Matadors one win from unlikely NCAA trip

ANAHEIM, Calif. (AP) -- Utah State's bid to play for the Big West
tournament championship was ruined Friday night by a player the
Aggies hadn't seen all season.

Joseph Frazier made a 3-pointer with 29.6 seconds to play to
give Cal State Northridge a 63-62 victory over the No. 22 Aggies in
the conference tournament semifinals.

The victory puts the sixth-seeded Matadors (14-15) into Saturday
night's final against Pacific, a 67-61 winner over Idaho.

Top-seeded Utah State (25-3) will miss the tournament final for
the first time since 1999. Utah State had won three of the past
four Big West tournaments.

Frazier, who finished with 13 points, made his third start after
returning from an 11-game suspension March 1 for violations of team
rules. That suspension forced Frazier to miss both regular-season
games against Utah State.

"Their getting Joe Frazier back is huge," Aggies coach Stew
Morrill said. "He's just a motor out there. He energizes their
team in terms of their emotion and defensive effort."

Frazier displayed both characteristics after Utah State, which
trailed by 13 points in the first half, took a 62-60 lead on Mark
Brown's 12-foot jumper with 58.2 seconds to play.

Cal State Northridge took almost 30 seconds on its ensuing
possession before Frazier made his 21-foot jumper.

"I let it go like I knew it was going in, before I released my
hand," Frazier said. "I mean, it's faith, determination."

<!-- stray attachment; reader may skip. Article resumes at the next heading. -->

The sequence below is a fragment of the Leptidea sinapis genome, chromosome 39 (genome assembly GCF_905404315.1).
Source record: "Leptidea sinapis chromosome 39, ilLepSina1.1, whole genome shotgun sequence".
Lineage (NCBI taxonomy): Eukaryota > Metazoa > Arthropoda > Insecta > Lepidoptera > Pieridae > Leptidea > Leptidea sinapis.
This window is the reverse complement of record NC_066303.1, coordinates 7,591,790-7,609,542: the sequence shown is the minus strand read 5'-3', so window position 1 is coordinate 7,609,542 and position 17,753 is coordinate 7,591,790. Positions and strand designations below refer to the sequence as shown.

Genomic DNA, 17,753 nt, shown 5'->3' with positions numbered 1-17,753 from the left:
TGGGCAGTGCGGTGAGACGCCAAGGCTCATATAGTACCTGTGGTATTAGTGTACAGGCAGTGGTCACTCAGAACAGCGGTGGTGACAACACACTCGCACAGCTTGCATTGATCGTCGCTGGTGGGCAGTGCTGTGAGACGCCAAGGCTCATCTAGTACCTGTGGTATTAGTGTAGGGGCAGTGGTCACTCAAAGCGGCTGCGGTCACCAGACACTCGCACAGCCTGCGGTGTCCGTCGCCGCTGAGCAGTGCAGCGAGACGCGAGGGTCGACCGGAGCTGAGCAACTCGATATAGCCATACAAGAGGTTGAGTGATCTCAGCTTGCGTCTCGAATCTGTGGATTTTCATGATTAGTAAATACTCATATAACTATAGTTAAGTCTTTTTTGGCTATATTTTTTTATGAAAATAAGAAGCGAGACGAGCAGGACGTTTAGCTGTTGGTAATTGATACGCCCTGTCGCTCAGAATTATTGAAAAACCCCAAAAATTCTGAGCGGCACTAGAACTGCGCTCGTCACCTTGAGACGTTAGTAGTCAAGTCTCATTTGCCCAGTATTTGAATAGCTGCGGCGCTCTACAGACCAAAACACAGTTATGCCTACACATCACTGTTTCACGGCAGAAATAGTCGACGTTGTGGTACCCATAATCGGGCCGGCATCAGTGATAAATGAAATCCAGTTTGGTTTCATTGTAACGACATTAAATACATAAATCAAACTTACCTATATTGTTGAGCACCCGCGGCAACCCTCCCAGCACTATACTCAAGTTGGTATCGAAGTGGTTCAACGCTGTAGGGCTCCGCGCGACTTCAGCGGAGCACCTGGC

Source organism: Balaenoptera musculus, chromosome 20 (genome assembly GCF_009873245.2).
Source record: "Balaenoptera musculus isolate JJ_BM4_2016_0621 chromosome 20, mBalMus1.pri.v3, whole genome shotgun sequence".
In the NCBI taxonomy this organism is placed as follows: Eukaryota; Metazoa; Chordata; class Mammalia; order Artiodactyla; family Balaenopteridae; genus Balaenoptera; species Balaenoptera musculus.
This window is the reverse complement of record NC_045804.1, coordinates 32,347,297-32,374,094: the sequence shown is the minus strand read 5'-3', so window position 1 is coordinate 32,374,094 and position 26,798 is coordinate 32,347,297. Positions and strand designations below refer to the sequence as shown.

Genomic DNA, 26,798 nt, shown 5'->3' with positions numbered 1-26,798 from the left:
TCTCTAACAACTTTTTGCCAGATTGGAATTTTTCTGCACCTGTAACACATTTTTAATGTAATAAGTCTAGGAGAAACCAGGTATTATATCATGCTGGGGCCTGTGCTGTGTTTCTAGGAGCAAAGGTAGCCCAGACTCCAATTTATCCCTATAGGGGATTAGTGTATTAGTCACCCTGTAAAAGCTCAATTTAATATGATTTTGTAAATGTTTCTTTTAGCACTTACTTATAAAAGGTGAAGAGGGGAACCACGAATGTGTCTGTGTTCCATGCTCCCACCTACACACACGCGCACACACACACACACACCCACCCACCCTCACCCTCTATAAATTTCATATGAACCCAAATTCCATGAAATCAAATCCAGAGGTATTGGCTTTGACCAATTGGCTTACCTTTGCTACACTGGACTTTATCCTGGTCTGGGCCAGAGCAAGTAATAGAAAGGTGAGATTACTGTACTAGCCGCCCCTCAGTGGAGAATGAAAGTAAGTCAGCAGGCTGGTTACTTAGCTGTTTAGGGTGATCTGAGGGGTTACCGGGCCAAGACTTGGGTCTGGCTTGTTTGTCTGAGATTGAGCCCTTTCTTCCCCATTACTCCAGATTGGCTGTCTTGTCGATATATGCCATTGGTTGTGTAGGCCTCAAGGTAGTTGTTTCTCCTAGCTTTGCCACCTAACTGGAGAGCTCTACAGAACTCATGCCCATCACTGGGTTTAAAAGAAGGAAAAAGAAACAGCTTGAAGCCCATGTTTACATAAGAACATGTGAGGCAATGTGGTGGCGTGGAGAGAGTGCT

The Aggies had two more chances to win.

After Utah State's Jason Williams missed a 12-foot baseline
jumper with 4.4 seconds left, the Aggies got the ball back when
Northridge's Thomas Shewmake traveled after grabbing the rebound.
But Frazier recovered Brown's high inbounds pass as time expired.

"That's what was going to win the game," Frazier said of his
defensive effort. "I look at is as if it were my life. I don't
know how many chances I'm going to have left, so I'm going all

Northridge's Ian Boylan scored 27 points. Spencer Nelson led
Utah State with 19 points.

Despite the loss, Morrill believes his team deserves to go to
the NCAA tournament as an at-large entry.

"We've been nationally ranked for six weeks," Morrill said.
"We've won 25 games and we have an RPI of 35. Losing by one point
in your conference tournament is going to wipe all that out? It's
going to irritate the Hell out of me if it does."